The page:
cross cultural trainingCross cultural training must be carefully tailored – those attending must feel safe to discuss elements of their culture and training materials and methods must be appropriate for learners in that culture.

You will find many articles on this site related to cross cultural training

The Culture Lens

By |2019-02-03T16:34:42+00:00November 2nd, 2018|Categories: Culture, spectrain|Tags: , , |

What aspects of a person’s workplace behaviour can be attributed to their culture? Could it be that people of different cultures are essentially similar and their behaviour is influenced by organisational constraints and management action rather than by cultural characteristics?   Culture influences the behaviour of all individuals and groups within an organisation. It has an [...]

Culture Crimes and Cultural Lip Service

By |2017-01-05T10:29:10+00:00January 21st, 2013|Categories: Culture, Working in the middle east|Tags: , |

History is littered with examples of organisations that have underestimated the strength of cultural conditioning paying superficial lip service to cultural integration and these Culture Crimes have  resulted in failures in strategic alignment, communications and delays in execution of plans which impacts returns on investment. This story describes an example of one organisation in the engineering [...]

Stakeholder Engagement Strategy with Hindsight

By |2019-10-06T15:33:40+00:00October 27th, 2011|Categories: Change leadership, Culture, Working in the middle east|Tags: , |

There you were during the pre-project planning, identifying costs and time-scales  manpower requirements and scheduling activities that would lead to the successful and timely completion of the project. Sure, there were some conflicts and some areas of discomfort while scenario planning, forecasting identifying risks. Somebody asked about an engagement strategy as a guide to working with a variety [...]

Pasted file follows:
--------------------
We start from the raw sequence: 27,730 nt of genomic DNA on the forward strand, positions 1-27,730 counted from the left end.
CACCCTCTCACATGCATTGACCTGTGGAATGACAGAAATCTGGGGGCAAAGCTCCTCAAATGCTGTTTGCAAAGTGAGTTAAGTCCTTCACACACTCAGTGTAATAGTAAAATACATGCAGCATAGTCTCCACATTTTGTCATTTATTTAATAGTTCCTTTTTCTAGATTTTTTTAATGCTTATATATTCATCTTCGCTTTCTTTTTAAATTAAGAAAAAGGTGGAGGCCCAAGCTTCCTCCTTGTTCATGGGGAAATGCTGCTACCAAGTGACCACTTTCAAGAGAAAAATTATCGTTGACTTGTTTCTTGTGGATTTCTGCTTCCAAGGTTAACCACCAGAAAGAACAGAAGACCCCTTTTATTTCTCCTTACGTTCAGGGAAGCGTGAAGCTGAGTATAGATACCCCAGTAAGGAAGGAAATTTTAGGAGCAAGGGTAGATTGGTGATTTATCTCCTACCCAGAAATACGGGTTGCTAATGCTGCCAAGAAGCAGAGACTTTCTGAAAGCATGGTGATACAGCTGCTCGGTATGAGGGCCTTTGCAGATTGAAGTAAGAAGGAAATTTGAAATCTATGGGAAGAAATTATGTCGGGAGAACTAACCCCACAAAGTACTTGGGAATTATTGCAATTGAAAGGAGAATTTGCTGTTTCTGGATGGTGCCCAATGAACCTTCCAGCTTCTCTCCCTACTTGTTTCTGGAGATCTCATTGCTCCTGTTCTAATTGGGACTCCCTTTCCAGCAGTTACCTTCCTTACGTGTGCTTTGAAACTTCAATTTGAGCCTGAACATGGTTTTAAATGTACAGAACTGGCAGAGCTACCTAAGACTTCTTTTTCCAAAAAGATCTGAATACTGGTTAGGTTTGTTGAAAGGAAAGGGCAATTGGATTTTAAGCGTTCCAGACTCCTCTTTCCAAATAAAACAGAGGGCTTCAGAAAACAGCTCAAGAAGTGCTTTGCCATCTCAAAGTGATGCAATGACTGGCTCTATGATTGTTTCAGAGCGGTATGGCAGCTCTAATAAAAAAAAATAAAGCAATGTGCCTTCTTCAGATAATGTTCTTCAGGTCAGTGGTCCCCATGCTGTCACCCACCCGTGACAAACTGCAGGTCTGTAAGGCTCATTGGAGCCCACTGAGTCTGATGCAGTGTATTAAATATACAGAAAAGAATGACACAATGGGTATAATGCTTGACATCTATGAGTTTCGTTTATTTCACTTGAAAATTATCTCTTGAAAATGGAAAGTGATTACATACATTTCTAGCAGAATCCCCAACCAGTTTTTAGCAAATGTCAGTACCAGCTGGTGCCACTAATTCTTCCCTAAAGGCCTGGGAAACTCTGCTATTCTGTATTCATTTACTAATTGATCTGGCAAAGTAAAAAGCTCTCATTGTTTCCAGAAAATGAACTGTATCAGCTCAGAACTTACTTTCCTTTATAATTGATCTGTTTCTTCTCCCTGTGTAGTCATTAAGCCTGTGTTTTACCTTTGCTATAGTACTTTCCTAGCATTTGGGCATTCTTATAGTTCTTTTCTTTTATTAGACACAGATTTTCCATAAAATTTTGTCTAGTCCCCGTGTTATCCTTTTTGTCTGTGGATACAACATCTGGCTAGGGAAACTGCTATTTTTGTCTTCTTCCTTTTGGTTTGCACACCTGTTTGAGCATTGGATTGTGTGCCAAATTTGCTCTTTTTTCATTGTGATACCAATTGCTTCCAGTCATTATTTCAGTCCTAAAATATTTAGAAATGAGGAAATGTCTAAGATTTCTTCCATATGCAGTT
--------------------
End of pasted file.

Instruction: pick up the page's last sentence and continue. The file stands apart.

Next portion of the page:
Media Misdemeanours in the Middle East

By |2019-02-01T11:05:20+00:00September 17th, 2011|Categories: Culture, Learning Design, spectrain, Working in the middle east|Tags: , , , , |

While developing a competency framework for a large telecoms provider in the Middle East I was interviewing middle managers who occupied a range of roles. One manager was involved in marketing the organisations products and services. An aspect of our conversation focused upon advertising and the challenge of appealing to a variety of market segments in [...]

Leaning Transfer Developing Wings

By |2017-01-05T10:29:23+00:00July 21st, 2011|Categories: Learning Design, spectrain, Stories for Trainers, Training and Development, Working in the middle east|Tags: , , , |

For Khalid Al – Shammeri and the dream team in Kuwait  Three challenges confront designers of learning materials and those who deliver training.  Challenge one is linked to interest, how to turn on the learning machine and ensure that the learner is motivated to rehearse or apply the techniques. The second challenge is related to creating [...]

There is Value in Diversity Tap into it!

By |2017-01-05T10:29:23+00:00June 16th, 2011|Categories: Culture, Training and Development, Working in the middle east|Tags: , , |

In today’s economy traditional barriers to trade are diminishing and for many companies international trade is essential to their growth and success. Rapid developments in technology have made new markets accessible; however, consumers continue to prefer to deal with a workforce representative with which they can identify and many organisations just do not understand the huge [...]

How performance can deteriorate

By |2017-01-05T10:29:24+00:00June 9th, 2011|Categories: Change leadership, Culture, Working in the middle east|Tags: , , |

Amjad’s Story - How performance can deteriorate  It appeared to be an amazing opportunity at the time, I embraced it fully, enthusiastic, keen to develop, and willing to learn. Working with expatriates was different and presented some challenges, I was certain I could adapt and hoped that the expatriates would also be willing to understand my cultural [...]

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